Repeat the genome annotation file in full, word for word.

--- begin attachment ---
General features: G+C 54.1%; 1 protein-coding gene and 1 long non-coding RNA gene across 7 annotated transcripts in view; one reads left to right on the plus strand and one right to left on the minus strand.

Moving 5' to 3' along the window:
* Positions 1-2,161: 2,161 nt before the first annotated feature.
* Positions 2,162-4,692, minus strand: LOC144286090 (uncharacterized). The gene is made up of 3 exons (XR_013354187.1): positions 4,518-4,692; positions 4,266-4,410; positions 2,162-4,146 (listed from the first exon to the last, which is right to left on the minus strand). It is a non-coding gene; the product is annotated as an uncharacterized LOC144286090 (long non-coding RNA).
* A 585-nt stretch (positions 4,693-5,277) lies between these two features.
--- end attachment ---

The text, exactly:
General features: G+C 54.1%; 1 protein-coding gene and 1 long non-coding RNA gene across 7 annotated transcripts in view; one reads left to right on the plus strand and one right to left on the minus strand.

Moving 5' to 3' along the window:
* Positions 1-2,161: 2,161 nt before the first annotated feature.
* Positions 2,162-4,692, minus strand: LOC144286090 (uncharacterized). The gene is made up of 3 exons (XR_013354187.1): positions 4,518-4,692; positions 4,266-4,410; positions 2,162-4,146 (listed from the first exon to the last, which is right to left on the minus strand). It is a non-coding gene; the product is annotated as an uncharacterized LOC144286090 (long non-coding RNA).
* A 585-nt stretch (positions 4,693-5,277) lies between these two features.